Lest We Forget: Microsoft Made the First Smart Watch, Too

Lest We Forget: Microsoft Made the First Smart Watch, Too

I sometimes wonder if we haven't experienced all of this before like we're on Human Race version 4.0, which would explain all those déjà vu moments, finally. 

Remember the Tablet PC? I owned one and loved it. The Tablet PC operating system (Windows XP Tablet PC Edition) was developed by Microsoft in 2001. The one I owned was manufactured by Gateway Computer, competitor to Dell who was acquired by Acer, Inc. in 2007. It was basically a full laptop, but with a screen that rotated and laid flat against the keyboard, turning it into a touchscreen, pen-supported tablet. After poor sales, the Tablet PC operating system was forgotten. No, you're not reading a story about Microsoft's current move into the Tablet market. This actually happened in 2001 and 2002.

Moving beyond pioneering tablets during the early 2000's, Microsoft also introduced Smart Personal Objects Technology (SPOT). SPOT was an operating system meant for simple accessories like watches and pendants. In fact, smartwatches were the first SPOT-based devices released, provided by Fossil, inc., Suunto, Swatch, and Tissot. SPOT worked across FM radio broadcast signals, which meant network access was free and plentiful, though you did have to subscribe to a yearly service to receive data from the SPOT servers. Unfortunately, the SPOT-based smartwatches were all discontinued in 2008.

OK…now, you're probably second guessing the timeline of this story again, because the progression from tablet to smartwatch seems very familiar. It should. That's exactly how it's happening today.

Science history and archaeology interest me quite a bit. It's funny to me how every couple years scientists will prove themselves wrong. Everything we thought we knew about something, changes with just a single scientific report. Of interest to this article's storyline is how scientists and archaeologists thought early human civilization was comprised of just a bunch of mental idiots who struggled to learn the simplest things. Yet, over the years they've found things like the Anitkythera mechanism, an analog computer on a wrecked Roman ship from 1stcentury BC. The reason behind Stonehenge still confounds most along with how early man could not have been smart enough to even pull off its construction without enlisting the help of a highly evolved alien civilization. And, who knows how much technology information was lost in the destruction of Alexandria. Every piece of information from the known world was gathered in the libraries of Alexandria in an ancient type of datacenter.

There's an old quote from George Santayana: "Those who cannot remember the past are condemned to repeat it." This quote, of course, has taken on many iterations over the years since it was first penned in 1905, but it’s the original version that that says it best. And, it almost suggests a theory that I've been brewing for a while – that every so often, mankind gets a reboot. Down through our history there have been triggers that initiate a forgetfulness across mass groups of people. I mean, who would really know that this wasn't happening? Just as the brilliance of our ancient science confounds today's scientists, a lot of the technology we are now experiencing has happened before. For tablets and smartwatches it was a lot more recent than I think many are willing to admit.  Or maybe we're starting to forget more often, brought on by the results of "climate change." Maybe the heat is frying our brains, or we're being attacked by a greater power using an Alzheimer ray gun. I sometimes wonder if we haven't experienced all of this before like we're on Human Race version 4.0, which would explain all those déjà vu moments, finally.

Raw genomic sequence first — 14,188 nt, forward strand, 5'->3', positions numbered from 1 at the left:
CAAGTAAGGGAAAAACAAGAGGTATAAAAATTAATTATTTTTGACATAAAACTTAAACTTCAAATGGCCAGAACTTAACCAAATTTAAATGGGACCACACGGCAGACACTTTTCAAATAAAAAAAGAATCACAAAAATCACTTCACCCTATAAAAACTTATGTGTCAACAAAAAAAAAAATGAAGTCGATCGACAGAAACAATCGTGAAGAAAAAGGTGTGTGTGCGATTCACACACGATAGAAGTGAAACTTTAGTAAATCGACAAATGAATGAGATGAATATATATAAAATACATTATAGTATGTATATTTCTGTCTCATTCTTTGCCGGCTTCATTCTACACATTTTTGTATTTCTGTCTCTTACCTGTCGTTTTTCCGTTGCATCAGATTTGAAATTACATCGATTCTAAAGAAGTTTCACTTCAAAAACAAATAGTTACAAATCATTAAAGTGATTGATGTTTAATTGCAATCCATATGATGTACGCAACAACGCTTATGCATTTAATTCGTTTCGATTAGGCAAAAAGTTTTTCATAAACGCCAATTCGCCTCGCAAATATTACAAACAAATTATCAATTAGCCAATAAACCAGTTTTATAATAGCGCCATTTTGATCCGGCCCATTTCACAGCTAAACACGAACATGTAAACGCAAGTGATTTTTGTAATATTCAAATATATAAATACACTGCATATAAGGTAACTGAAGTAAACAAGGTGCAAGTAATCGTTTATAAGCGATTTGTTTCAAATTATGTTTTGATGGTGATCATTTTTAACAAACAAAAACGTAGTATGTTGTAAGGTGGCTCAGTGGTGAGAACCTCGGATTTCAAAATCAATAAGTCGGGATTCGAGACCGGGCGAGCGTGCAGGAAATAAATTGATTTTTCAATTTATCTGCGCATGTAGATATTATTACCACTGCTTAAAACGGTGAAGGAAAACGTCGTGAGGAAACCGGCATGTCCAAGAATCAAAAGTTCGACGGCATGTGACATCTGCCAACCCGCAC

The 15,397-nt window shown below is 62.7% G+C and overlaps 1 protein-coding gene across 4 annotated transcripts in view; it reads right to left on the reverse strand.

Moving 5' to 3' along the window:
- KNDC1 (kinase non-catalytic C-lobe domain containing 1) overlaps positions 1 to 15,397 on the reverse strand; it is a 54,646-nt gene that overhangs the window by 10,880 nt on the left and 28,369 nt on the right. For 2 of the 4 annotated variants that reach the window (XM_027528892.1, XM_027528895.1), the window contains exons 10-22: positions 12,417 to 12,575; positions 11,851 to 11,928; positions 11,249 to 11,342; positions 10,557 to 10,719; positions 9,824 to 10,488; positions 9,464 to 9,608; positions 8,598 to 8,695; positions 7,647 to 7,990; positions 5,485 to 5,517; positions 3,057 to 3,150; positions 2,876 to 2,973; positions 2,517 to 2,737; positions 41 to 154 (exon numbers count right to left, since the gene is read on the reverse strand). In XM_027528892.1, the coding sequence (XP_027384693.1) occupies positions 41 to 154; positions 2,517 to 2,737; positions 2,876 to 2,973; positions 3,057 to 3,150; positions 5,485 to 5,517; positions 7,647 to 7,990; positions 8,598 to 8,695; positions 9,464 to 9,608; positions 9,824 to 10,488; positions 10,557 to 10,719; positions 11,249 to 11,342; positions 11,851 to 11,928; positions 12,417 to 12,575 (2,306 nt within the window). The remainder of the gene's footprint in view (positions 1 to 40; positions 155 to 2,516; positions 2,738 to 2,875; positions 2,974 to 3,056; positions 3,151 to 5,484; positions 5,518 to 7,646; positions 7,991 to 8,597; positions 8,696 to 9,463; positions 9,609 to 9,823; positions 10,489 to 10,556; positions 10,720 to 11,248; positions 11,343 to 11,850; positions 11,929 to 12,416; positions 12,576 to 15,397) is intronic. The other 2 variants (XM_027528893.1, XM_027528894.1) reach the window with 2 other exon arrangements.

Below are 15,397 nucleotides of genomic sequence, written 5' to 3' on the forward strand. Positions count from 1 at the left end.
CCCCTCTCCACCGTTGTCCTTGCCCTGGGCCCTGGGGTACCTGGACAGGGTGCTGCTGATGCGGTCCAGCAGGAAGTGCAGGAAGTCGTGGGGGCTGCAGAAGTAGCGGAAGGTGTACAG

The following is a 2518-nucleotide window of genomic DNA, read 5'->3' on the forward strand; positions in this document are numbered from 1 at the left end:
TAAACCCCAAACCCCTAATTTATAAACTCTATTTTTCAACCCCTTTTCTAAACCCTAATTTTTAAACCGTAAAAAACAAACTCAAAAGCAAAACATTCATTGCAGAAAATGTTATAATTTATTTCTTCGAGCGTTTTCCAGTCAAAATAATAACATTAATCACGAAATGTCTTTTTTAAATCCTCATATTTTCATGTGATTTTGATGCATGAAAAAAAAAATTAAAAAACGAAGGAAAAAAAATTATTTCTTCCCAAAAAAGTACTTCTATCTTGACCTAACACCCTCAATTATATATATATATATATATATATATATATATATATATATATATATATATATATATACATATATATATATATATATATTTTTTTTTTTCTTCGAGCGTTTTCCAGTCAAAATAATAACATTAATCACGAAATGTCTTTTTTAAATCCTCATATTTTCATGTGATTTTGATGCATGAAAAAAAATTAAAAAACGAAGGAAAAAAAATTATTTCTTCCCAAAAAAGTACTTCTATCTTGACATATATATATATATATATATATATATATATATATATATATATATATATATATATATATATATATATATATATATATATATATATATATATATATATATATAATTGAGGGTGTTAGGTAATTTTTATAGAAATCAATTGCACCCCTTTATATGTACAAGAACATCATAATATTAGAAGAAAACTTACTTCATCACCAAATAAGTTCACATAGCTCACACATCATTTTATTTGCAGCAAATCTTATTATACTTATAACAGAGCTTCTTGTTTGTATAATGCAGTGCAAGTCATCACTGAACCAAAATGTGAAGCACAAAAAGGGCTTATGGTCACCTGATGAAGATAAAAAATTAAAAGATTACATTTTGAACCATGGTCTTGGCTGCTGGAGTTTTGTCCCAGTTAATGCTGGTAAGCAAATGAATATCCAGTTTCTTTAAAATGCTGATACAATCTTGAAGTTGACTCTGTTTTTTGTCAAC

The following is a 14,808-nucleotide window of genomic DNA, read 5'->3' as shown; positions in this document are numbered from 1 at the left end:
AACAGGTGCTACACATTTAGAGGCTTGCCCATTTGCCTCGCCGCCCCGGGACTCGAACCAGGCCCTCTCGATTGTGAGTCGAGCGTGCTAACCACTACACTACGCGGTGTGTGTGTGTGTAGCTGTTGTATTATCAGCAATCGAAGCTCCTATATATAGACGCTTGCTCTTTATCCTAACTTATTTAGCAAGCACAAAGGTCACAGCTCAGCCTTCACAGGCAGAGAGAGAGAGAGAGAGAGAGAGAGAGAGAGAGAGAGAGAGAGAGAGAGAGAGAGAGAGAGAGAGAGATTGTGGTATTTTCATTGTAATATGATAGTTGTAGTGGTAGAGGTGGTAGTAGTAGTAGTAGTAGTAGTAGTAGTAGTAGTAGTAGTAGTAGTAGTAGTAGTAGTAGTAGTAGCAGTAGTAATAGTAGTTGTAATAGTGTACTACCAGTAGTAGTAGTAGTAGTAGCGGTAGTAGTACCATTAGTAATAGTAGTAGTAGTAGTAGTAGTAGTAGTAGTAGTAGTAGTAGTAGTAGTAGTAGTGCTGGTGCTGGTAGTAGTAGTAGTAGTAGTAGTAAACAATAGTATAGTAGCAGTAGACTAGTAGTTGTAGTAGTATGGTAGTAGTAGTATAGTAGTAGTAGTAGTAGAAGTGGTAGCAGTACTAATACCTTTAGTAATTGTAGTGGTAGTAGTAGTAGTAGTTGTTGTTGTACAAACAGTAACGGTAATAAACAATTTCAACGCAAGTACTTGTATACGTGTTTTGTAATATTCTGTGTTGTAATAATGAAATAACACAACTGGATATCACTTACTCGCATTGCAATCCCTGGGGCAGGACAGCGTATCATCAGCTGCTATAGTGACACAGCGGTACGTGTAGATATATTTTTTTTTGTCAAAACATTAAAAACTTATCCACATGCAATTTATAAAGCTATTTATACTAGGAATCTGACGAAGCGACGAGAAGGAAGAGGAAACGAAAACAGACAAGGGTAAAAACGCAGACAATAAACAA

The bottom line is that we have already seen and experienced the technologies we are excited about today. Microsoft has already pioneered these technologies, yet Apple and Google will ultimately get credit for them. Microsoft was at the wrong place at the wrong time with the right technologies.

Though geeks have been clamoring for Star Trek and Dick Tracy technology for decades, the public just wasn't ready for them when Microsoft was. And, while Microsoft is reportedly back on the road to smartphone madness, I'm not sure Microsoft is ready this time.

I guess we're ready now to find out – until we forget again.


Hide comments


  • Allowed HTML tags: <em> <strong> <blockquote> <br> <p>

Plain text

  • No HTML tags allowed.
  • Web page addresses and e-mail addresses turn into links automatically.
  • Lines and paragraphs break automatically.